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## Radial basis function networks |

Radial basis function neural networks (RBFNNs) are essentially a combination of the ideas found in multi-level perceptrons (MLPs, Section 8.3.1, Introduction to artificial neural networks) and those described earlier in this Guide (Section 6.6.4, Radial basis and spline functions) under the main heading ‘deterministic surface interpolation’, subsection ‘radial basis functions’. In addition to interpolation they can be used for function approximation, as explained further below. As before, we are attempting to find a model, or approximation, for the function mapping, f:X→Y, where X is the input vector or set of vectors and Y is the set of matching output vectors. The standard (regression-type) RBFNN model uses the same 3 layer topology (including bias nodes) as the MLP, but the output is modeled as a linear combination of basis functions, of the form:

where the activation function, φ(), is a radial basis function. This function operates not on the input data vectors, but on the distance of input data vectors, x, from a pre-selected ‘center’, c. This center vector, c, has the same dimensionality as the input vector, x. Figure 8‑27 illustrates the architecture of the RBFNN model we describe.

The hidden layer computes the distance from the input layer data to each of the centers, and this set of distances, D, are then transformed before passing them to the output layer. When these center vectors are set to be the same as the input vectors the RBFNN solution will fit f at the input data points, so may be used for function (or surface) interpolation and grid generation (i.e. evaluating f at new data points).

When the center vectors containing fewer elements than the input set the RBFNN approximates f. In this second case these center vectors are often initialized as random vectors within the data range of the input vectors. Making this operation explicit the equation above can be re-written as:

As with other feedforward ANNs the matrix of weights, W, is trained using back-propagation. RBFNNs are becoming more widely used, partly because they are often faster to train and tend to suffer less than MLPs from local minima. However, their structure can make them somewhat cumbersome and brings the risk of producing models that are over-fitted. Radial basis functions, φ(), that may be used in the expressions above include the multi-quadric and simple power functions (as described in Section 6.6.4), but in most RBFNN implementations the Gaussian function is the preferred choice:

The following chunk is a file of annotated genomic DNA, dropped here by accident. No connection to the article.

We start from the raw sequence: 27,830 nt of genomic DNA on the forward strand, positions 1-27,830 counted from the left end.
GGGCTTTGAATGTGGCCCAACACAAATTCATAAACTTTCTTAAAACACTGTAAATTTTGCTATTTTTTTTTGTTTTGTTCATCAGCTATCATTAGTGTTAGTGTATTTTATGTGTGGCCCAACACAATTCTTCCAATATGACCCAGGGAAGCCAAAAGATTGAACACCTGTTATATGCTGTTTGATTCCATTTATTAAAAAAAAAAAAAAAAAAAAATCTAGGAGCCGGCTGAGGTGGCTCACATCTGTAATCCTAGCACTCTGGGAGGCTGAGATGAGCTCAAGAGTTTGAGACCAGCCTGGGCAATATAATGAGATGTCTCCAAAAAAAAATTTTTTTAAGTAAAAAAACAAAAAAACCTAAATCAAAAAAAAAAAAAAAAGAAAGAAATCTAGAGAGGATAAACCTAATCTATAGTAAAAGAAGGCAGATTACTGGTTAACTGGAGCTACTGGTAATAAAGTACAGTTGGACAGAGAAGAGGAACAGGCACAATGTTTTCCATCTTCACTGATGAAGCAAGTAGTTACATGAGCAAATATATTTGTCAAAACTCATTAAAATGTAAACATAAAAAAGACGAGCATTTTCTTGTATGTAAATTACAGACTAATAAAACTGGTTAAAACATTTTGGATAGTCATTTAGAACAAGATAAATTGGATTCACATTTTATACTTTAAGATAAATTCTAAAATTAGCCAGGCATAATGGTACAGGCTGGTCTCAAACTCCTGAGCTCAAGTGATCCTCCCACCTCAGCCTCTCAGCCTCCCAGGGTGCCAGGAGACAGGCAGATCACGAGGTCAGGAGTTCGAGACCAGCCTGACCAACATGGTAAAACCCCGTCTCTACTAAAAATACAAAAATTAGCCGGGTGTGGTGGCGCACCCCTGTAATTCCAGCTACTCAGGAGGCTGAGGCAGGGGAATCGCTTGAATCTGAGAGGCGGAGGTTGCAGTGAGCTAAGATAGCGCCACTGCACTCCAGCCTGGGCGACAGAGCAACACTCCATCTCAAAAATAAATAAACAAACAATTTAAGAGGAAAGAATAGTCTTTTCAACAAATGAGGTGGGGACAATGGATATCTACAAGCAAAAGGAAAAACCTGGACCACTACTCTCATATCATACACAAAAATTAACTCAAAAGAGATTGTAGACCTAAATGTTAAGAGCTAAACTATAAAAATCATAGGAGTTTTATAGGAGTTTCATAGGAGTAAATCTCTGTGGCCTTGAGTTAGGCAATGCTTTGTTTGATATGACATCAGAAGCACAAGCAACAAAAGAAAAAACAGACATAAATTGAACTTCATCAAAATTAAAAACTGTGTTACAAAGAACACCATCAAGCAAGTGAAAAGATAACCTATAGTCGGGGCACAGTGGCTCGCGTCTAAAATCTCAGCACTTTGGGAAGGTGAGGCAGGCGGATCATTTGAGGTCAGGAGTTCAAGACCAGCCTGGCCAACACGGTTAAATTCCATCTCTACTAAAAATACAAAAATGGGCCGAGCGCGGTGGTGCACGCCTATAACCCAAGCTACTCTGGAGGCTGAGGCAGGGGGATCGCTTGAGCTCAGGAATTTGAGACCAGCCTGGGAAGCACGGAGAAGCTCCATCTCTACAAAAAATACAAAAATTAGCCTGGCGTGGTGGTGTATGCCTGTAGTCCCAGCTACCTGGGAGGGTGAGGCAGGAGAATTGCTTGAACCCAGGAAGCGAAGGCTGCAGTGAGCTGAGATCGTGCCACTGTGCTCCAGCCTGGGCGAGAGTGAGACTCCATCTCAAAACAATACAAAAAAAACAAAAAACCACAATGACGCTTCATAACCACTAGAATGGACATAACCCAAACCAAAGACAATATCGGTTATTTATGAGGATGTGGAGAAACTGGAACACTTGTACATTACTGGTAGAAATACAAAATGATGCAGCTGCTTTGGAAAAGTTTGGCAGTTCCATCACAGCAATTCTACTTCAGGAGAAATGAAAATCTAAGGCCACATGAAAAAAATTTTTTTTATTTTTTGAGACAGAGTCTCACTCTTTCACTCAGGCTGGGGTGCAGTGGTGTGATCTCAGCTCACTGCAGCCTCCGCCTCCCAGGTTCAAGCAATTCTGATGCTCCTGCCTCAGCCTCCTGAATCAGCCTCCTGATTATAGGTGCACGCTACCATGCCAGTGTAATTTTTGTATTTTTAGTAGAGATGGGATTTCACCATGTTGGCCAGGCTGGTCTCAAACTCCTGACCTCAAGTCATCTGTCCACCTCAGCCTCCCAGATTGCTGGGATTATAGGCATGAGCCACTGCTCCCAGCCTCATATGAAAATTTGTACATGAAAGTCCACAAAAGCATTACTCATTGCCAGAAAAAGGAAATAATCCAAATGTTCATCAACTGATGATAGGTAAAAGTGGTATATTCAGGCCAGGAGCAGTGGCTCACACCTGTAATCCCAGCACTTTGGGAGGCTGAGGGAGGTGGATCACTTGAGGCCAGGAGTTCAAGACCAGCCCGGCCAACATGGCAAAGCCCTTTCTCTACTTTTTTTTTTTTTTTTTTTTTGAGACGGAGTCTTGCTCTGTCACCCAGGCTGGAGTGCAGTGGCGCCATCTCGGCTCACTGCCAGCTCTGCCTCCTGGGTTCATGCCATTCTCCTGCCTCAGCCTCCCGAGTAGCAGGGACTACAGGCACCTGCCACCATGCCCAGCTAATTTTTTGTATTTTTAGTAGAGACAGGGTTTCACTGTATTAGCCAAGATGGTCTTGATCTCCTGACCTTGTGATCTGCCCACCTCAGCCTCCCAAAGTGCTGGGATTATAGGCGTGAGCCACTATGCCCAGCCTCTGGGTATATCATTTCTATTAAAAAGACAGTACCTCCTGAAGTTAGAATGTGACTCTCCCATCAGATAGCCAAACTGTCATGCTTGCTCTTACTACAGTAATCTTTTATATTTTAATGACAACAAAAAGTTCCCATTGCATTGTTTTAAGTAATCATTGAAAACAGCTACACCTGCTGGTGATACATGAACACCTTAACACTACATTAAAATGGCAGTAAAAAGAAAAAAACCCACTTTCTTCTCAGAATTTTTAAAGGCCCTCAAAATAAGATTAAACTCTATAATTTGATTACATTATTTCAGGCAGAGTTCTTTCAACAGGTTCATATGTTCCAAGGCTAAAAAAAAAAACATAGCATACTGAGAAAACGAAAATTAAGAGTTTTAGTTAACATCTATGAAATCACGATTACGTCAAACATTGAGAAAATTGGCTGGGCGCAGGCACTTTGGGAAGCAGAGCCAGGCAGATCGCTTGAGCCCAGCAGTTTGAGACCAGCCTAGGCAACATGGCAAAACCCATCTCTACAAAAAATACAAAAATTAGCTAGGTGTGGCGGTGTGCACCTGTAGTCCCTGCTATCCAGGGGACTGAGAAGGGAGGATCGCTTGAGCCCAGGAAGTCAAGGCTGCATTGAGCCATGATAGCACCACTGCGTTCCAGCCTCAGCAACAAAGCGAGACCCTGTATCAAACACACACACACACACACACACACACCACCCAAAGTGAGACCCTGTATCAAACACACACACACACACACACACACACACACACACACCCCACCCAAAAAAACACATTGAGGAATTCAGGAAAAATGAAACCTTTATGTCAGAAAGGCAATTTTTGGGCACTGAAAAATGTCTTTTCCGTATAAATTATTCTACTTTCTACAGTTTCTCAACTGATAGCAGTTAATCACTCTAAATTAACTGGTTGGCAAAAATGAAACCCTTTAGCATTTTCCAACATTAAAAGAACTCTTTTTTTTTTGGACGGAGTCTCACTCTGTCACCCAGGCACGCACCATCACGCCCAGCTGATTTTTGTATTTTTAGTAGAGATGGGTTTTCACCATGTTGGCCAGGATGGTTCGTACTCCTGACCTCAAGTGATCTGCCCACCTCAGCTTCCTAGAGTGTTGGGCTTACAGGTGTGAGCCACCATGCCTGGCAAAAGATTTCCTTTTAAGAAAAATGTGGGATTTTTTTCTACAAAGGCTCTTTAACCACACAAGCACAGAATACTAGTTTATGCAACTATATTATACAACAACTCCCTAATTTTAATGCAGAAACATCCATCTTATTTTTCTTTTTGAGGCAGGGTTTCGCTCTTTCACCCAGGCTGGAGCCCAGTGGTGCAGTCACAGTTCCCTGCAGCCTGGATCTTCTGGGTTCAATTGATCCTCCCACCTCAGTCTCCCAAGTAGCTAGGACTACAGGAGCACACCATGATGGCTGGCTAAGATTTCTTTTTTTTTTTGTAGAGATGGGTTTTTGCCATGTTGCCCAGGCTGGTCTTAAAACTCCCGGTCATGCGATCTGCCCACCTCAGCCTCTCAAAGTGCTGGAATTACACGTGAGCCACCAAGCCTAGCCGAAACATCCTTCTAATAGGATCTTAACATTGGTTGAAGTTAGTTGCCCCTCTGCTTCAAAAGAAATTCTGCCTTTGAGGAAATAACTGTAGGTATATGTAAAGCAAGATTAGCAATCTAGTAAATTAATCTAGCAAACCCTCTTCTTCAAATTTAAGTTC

Figure 8‑27 Radial basis function NN model

Diagram based on Abdi (1994, p271)

The major attraction of the Gaussian is that if the centers, c, are distinct and the distance matrix D is square, the transformed matrix φ(D) is non-singular and positive definite ― important characteristics for standard inversion. Here the function φ() is defined as being applied element-wise to the components of D. We can illustrate the RBFNN procedure with approximation of a univariate function, given a set of input data values x and responses, or output values, y (compare this description to that described in Section 6.6.4). Let the vector c, of centers, be the same as x. This means that every element of c will have a distance of 0 from its matching input element. Clearly if x is large then c will also be large. Effectively our dataset consists of n (x,y) pairs and the vector c is simply the set of x-values, {x}. The distance matrix D={dij} is an n by n symmetric matrix of the separation of each x-value from every other x-value, and so has a zero principal diagonal. This distance matrix is then transformed by the activation function, φ(), where φ() is the Gaussian function with variance parameter σ2=1. Hence we have:

We still require the weights matrix, W, in order to be able to compute the output values using the expression provided earlier. With classical RBF methods we can compute this matrix directly by inversion, as:

Using RBFNN methods the weights matrix is initialized with random vectors with values in the range of the input data, x, and these are used for forward propagation. The result will be differences between the expected output (y values) and those produced, i.e. errors, which are then used to adjust the set of weights by back propagation. The weight matrix is thus learnt, over a number of epochs, avoiding the need for matrix inversion. This becomes of increased value where larger problems are concerned or the structure of the problem means that the matrix D cannot be inverted. When this approach is applied to the dataset illustrated earlier in Figure 8‑19, the results are directly comparable, but the learning process is smoother (displays a more consistent rate of improvement) than that seen with the basic MLP approach (Figure 8‑20). RBFNN support has recently been added to the range of machine learning classifiers supported by the Idrisi GIS package from Clark Labs (Selva edition onwards).